According to reports, an infamous Mexican drug kingpin and convicted cop-killer who co-founded the Sinaloa Cartel could be released from prison in Mexico soon.
A Mexican panel is on the approach of granting Hector Luis Palma a legal remedy that would guarantee his release from a high security jail near Mexico City, according to the Tijuana-based magazine Zeta.
Palma, nicknamed “El Güero” due to his light complexion and blue eyes, is a former drug trafficker and co-founder of the Sinaloa Cartel with Joaquin “El Chapo” Guzman and Ismael Zambada Garcia.
His life was dramatized in the Netflix series “Narcos: Mexico,” where he was played by Gorka Lasaosa in seasons 1-3.
Palma has served time in prison in both the United States and Mexico.
In 1978, he was arrested for drug trafficking for the first time in Arizona. He was sentenced to eight years in a federal prison in the United States.
Palma’s family was brutally murdered by a rival drug lord after his parole. In vengeance for their deaths, he launched a violent murder campaign and returned to drug trafficking with the Sinaloa Cartel.
Palma was detained again by Mexican military forces in 1995 after surviving a plane crash.
He was extradited to the United States and spent nearly two decades in the Atwater Federal Prison before being sent back to Mexico to face trial for the murder of two police officers.
Attorneys for Palma have sought to overturn his conviction in the cop slayings, arguing that witnesses central to the government’s case were coerced.
Two years ago, a court sided with Palma and ordered his release, according to Border Report.
Mexican prosecutors have been fighting the court’s decision ever since. They have asked Mexico’s Supreme Court to uphold Palma’s conviction, but the court declined to hear the case, allowing the lower court’s decision to stand.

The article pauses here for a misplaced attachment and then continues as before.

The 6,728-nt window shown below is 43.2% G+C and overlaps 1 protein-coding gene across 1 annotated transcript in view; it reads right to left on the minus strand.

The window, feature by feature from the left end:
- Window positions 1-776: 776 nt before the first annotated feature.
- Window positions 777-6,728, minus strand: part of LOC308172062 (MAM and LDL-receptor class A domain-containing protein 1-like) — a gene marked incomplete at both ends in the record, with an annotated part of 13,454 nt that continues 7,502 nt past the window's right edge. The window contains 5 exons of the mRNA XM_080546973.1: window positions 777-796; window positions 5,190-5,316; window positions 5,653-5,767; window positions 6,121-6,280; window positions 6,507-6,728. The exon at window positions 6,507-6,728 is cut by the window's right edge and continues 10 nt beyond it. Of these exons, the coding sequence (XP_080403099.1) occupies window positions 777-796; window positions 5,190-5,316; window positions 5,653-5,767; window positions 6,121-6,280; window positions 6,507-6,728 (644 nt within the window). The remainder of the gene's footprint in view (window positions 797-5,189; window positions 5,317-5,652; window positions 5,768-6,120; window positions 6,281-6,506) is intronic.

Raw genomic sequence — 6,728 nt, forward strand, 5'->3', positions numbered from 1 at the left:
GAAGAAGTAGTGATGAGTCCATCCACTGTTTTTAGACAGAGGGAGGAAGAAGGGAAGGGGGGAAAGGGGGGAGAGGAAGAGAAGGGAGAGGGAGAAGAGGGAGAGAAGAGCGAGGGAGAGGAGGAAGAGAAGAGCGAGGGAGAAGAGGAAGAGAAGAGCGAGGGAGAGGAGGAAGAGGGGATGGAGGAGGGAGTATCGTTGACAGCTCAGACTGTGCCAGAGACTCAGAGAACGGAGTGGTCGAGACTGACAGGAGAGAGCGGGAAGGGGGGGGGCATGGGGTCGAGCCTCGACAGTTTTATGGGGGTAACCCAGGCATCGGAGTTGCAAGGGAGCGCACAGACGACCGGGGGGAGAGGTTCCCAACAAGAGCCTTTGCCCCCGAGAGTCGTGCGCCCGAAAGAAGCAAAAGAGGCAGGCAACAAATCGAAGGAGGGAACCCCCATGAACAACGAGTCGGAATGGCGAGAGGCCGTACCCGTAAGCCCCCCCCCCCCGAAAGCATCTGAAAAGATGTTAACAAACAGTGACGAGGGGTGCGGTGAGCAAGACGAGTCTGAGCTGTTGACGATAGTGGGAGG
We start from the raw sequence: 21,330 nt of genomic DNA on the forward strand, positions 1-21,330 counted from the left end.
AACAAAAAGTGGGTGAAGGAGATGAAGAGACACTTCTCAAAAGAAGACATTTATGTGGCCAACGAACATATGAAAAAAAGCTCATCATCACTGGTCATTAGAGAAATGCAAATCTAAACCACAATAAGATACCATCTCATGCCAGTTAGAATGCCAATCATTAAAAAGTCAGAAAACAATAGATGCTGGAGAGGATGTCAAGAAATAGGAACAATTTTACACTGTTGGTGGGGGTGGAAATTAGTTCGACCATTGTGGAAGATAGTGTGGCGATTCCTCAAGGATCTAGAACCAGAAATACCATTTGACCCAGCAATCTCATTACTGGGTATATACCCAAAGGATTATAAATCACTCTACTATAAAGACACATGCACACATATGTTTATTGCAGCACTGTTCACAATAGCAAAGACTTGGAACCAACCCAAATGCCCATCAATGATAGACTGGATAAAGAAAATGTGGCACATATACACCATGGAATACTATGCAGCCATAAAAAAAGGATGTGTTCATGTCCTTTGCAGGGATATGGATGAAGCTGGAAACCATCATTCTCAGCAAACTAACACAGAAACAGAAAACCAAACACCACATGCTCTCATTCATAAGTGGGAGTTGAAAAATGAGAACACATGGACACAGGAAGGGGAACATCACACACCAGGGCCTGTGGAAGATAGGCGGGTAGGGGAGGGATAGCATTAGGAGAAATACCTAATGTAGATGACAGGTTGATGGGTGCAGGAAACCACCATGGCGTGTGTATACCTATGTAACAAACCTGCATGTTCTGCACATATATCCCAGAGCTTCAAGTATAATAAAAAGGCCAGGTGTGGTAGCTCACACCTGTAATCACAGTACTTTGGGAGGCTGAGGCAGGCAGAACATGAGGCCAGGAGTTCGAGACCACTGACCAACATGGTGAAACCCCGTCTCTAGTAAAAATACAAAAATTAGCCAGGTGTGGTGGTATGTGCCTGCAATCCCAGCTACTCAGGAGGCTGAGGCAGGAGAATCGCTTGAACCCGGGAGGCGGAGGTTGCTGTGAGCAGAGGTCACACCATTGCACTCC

Palma’s release is expected in a few days, according to Zeta.
The Sinaloa Cartel has been described by US investigators as “the largest, most violent, and most prolific fentanyl trafficking operation in the world.”
Fentanyl is a hazardous synthetic opioid that is 50 times stronger than heroin. According to the Justice Department, fentanyl is currently the biggest cause of death among Americans aged 18 to 49, and it has been fueling the opioid epidemic in the United States for the past eight years. Between 2019 and 2021, fatal overdoses increased by 94%, with an estimated 196 Americans dying from fentanyl each day.
According to the DOJ, the Sinaloa Cartel operated as a network of drug traffickers and money launderers who obtained precursor chemicals – primarily from China – for the manufacture of synthetic drugs, manufactured drugs in Mexico, moved those drugs into the United States, and collected, laundered, and transferred drug trafficking proceeds.